.NET Zone is brought to you in partnership with:

Michael Ceranski is a .NET developer from Buffalo NY. He has been writing code for over 10 years starting with Borland Delphi and later migrating to the .NET stack. Michael enjoys blogging about .NET, MVC and jQuery. When Michael is not consulting he spends his time working on WeBlog, a next generation blogging platform written in ASP.NET MVC 2. Michael is a DZone MVB and is not an employee of DZone and has posted 34 posts at DZone. You can read more from them at their website. View Full User Profile

Building a Nuget Server with gold plating

04.05.2011
| 6390 views |
  • submit to reddit

Last week, Phil Haack wrote a post on how to build a NuGet Server. A NuGet server is really easy to build because 90% of the work is done by running a NuGet command. Just for fun, I decided to add some extra functionality to my NuGet Server such as a package upload form and a formatted list of packages. 

In preparing my NuGet server, I followed Phil’s direction to a tee except for the fact that I used a “empty MVC 3 app with Razor support” instead of using a “ASP.NET Empty Web Application”. Out of the box, you will get a barebones, but fully functional NuGet server that provides the package list in Atom Format. For each package in the repository you will get access to properties such as the version number, license information, tags and etcetera. However, since I am not a fan of reading XML I thought it would be useful to transform that XML into HTML using XSLT. This way I can see the list of available packages without opening up Visual Studio. XSLT is one of those technologies that I have always read about but never used. So in the spirit of learning I decided to give it a try.

XSLT stands for Extensible Stylesheet Language Transformation. The basic concept is to take a XML file and apply a series of transformations to the underlying data which produces a human-readable HTML file. In order to get this working, I leveraged Tomas Peczek’s XmlActionResult class. Since Tomas did all the hard work, it’s just a matter of loading an XML doc, assigning it to an XmlActionResult and specifying the Transform Source:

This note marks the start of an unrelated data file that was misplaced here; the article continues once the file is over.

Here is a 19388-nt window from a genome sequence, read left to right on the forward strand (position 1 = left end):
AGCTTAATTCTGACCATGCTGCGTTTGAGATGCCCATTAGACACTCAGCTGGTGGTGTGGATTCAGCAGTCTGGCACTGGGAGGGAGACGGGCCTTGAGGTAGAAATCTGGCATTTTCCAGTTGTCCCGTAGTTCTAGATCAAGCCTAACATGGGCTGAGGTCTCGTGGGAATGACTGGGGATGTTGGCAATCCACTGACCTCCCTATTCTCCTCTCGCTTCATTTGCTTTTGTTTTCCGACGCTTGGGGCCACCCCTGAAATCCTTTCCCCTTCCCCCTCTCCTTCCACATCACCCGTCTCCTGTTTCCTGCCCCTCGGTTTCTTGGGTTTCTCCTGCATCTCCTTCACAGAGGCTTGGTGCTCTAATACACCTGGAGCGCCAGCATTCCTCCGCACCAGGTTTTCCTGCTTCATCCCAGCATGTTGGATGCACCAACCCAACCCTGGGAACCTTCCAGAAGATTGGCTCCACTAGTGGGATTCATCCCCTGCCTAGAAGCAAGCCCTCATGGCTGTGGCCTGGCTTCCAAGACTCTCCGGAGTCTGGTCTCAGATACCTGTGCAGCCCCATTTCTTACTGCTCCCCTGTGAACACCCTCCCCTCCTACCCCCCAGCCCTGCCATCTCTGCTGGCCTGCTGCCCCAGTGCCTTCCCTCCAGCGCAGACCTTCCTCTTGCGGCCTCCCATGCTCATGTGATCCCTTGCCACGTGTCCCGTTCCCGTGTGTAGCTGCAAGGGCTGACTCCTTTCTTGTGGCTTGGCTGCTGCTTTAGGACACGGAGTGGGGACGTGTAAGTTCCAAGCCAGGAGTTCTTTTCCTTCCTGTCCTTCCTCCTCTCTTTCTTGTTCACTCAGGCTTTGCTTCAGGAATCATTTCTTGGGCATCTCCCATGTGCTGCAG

[ChildActionOnly]
public ActionResult PackageList()
{
    var doc = new XmlDocument();
    string path = GetUrl("/nuget/Packages").ToString();
    doc.Load(path);
    var result = new XmlActionResult();
    result.Document = doc;
    result.TransformSource = Server.MapPath("~/Content/xsl/packages.xsl");
    return result;
}

From the code snippet above, you can see that I created a XML transformation file named packages.xsl. I then applied the XSL file to the “Atom” package feed. Unfortunately, learning XSLT is a subject too large for me to try to cover in a single blog post. However, the basic concepts are simple and I was able to come up with a working prototype in about 10 minutes. If you are new to XSL, I would recommend reading he tutorials at W3Schools. Also notice, that I added the ChildActionOnly attribute to my controller method. This means that this content can only be called by using the Action or RenderAction HTML Helper method. Since I am using a master page in my solution, I only render the inline HTML markup for part of the view instead of a complete HTML document. Here is the markup for the view which displays the package list. As you can see, it’s just a dead simple Razor page that uses the Html.Action helper method to inject the HTML returned by the PackageList method into the view.

@{
    ViewBag.Title = "Index";
}

<h4>Packages</h4>

@Html.Action("PackageList")

Here is a screenshot of the Package list page. You may notice that one of the packages below is an Orchard widget that I created. I will be blogging more about Orchard development in the near future so stay tuned…

nuget-packagelist

Besides a formatted package list I also added an upload form. This was a simple task of taking the uploaded file and saving it to the packages directory of the web site. Here is a screenshot:

nuget-index

If you are interested in using this code for your own purposes you can download the full source code here via BitBucket. If you want to add any cool features to the server then I will be happy to grant access to the repository. Enjoy!

References
Published at DZone with permission of Michael Ceranski, author and DZone MVB. (source)

(Note: Opinions expressed in this article and its replies are the opinions of their respective authors and not those of DZone, Inc.)